Improving access to justice for child sex abuse victims

Published Tuesday, 16 August, 2016 at 11:30 AM


Premier and Minister for the Arts
The Honourable Annastacia Palaszczuk

Attorney-General and Minister for Justice and Minister for Training and Skills
The Honourable Yvette D'Ath

The Palaszczuk Government is honouring its commitment to improve access to justice for child sex abuse victims with new legislation introduced into State Parliament, an issues paper on civil litigation reform and guidelines for the Government’s response to litigation involving child sexual abuse.

Premier Annastacia Palaszczuk said legislation would remove the statute of limitations for victims of institutional child sexual abuse.

“My Government is proposing to remove the time barrier on justice for those Queensland victims of horrifying acts of abuse. The statute of limitations effectively barred these victims from making claims for damages,” the Premier said.

“The Royal Commission into Institutional Responses to Child Sexual Abuse recommended the removal of limitation periods.”

“I have met with many survivors and I thank them for their bravery to share their experiences.”

My Government is determined to open the door to justice for these victims; the door has been closed for too many for too long.”

The Premier said the Australian Government must progress a national redress scheme for survivors.

“We discussed this at the Council of Australian Governments meeting in Canberra in April.   The Australian Government undertook to engage with all States and Territories on the next steps,” she said.

“I urge the Australian Government to deliver a national redress scheme and will raise it with the Prime Minister”.

Issues Paper 

Ms Palaszczuk said there would be consultation with stakeholders, including survivors, on broader civil litigation reform based on the Recommendations 85 to 95 of the Royal Commission’s Report through the release of an Issues Paper.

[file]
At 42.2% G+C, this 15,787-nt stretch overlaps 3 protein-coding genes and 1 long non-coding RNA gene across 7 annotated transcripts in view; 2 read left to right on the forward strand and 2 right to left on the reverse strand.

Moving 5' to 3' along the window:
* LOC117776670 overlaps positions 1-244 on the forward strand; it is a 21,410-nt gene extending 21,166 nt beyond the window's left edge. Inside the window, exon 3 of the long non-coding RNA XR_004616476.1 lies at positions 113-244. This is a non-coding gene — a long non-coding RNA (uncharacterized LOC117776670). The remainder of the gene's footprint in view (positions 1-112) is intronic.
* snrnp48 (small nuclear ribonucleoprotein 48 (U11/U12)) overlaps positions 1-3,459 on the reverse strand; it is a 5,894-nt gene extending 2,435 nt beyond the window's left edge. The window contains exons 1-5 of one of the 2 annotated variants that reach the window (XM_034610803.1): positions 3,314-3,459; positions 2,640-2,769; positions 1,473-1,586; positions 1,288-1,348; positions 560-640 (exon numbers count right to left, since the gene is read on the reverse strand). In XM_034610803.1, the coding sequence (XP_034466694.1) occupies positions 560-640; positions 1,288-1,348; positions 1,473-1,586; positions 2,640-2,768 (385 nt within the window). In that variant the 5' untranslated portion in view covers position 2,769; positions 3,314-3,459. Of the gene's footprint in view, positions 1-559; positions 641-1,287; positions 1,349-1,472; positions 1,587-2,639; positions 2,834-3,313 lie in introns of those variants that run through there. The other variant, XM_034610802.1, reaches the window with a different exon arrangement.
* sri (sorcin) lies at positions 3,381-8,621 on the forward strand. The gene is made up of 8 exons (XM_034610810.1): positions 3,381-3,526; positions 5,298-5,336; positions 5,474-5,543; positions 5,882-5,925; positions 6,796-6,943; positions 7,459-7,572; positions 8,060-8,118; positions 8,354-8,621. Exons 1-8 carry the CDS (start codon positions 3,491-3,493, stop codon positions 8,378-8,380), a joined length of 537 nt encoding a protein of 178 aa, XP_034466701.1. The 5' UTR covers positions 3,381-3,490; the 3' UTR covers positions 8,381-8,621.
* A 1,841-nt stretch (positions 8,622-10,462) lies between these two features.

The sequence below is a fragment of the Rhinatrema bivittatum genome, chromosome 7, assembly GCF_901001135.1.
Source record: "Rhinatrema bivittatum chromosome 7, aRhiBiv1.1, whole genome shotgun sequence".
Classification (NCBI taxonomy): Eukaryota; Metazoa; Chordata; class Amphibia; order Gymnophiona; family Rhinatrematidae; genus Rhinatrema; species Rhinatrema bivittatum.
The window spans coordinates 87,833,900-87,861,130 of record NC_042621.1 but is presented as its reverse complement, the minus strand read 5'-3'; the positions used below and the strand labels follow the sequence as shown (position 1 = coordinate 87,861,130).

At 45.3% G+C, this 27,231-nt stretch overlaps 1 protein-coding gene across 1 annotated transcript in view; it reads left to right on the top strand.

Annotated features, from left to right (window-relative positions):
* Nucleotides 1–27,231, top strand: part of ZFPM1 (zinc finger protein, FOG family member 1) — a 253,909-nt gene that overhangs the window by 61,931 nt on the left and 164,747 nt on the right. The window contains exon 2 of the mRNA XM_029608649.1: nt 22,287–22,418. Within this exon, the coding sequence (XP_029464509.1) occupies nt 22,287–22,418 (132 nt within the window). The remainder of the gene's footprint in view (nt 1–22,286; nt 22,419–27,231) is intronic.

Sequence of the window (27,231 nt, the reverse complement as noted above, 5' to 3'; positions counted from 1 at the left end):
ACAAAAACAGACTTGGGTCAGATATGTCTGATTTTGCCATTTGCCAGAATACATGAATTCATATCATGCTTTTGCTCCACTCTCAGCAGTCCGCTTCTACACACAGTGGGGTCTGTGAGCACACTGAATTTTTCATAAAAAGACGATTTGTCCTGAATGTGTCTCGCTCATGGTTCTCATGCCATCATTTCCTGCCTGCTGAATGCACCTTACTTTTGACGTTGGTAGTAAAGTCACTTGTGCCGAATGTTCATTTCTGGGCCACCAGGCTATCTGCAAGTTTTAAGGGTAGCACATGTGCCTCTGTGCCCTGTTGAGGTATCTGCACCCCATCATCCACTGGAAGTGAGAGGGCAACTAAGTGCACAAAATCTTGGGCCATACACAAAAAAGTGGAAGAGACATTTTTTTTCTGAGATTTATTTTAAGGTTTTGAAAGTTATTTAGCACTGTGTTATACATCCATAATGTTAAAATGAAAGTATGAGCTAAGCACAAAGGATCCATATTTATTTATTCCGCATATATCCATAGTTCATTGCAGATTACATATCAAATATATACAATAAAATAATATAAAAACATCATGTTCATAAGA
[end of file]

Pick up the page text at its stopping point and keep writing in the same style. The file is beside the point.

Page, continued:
“Those recommendations include substantial issues of law that require consultation with stakeholders, which is why the issues paper is so important,” she said.

The key issues raised in the issue paper include:

• whether the Commission’s recommendation to remove limitations be extended beyond institutions to other settings, including families;

• whether other forms of abuse, such as physical abuse or related psychological abuse, be included; and

• whether the current scope of damages is sufficient.

Whole-of-Government Guidelines for responding to civil litigation involving child sexual abuse

Ms Palaszczuk said the Guidelines were intended to ensure a compassionate and consistent approach by Government and to make civil litigation less traumatic for victims.

“The Government has also given a commitment that it will not rely on deeds of release granted to recipients of redress under the Forde scheme, introduced following the Forde Inquiry into the Abuse of Children in Queensland Institutions,” she said.

“Any payments received will be able to be taken into account by any court, but any deed of released signed will notprevent a survivor from commencing an action in the courts once the statute of limitations is lifted.”

Attorney-General and Minister for Justice Yvette D’Ath said the legislation and accompanying Guidelines and Issues Paper are only the start of a process to help achieve justice for those who have suffered so much.

“I would like to thank the survivors, stakeholders and members of the legal profession who have worked tirelessly in this policy reform area,” said Mrs D’Ath.

“We will continue to work closely with them as we continue to progress this vital issue.”

Media contact: 0417 263 791